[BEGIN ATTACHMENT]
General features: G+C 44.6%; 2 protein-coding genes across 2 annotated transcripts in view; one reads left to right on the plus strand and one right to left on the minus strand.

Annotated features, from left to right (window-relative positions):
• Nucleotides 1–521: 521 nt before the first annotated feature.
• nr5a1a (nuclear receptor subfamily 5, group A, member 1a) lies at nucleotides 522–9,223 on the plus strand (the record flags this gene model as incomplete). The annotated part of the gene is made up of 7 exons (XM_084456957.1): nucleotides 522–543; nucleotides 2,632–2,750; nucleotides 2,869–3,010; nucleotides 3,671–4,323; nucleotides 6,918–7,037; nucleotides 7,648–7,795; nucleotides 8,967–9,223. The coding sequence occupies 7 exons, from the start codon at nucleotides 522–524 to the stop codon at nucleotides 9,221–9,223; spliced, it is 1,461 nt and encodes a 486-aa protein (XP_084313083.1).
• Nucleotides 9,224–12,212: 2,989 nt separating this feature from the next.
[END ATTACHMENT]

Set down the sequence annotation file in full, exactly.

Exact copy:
General features: G+C 44.6%; 2 protein-coding genes across 2 annotated transcripts in view; one reads left to right on the plus strand and one right to left on the minus strand.

Annotated features, from left to right (window-relative positions):
• Nucleotides 1–521: 521 nt before the first annotated feature.
• nr5a1a (nuclear receptor subfamily 5, group A, member 1a) lies at nucleotides 522–9,223 on the plus strand (the record flags this gene model as incomplete). The annotated part of the gene is made up of 7 exons (XM_084456957.1): nucleotides 522–543; nucleotides 2,632–2,750; nucleotides 2,869–3,010; nucleotides 3,671–4,323; nucleotides 6,918–7,037; nucleotides 7,648–7,795; nucleotides 8,967–9,223. The coding sequence occupies 7 exons, from the start codon at nucleotides 522–524 to the stop codon at nucleotides 9,221–9,223; spliced, it is 1,461 nt and encodes a 486-aa protein (XP_084313083.1).
• Nucleotides 9,224–12,212: 2,989 nt separating this feature from the next.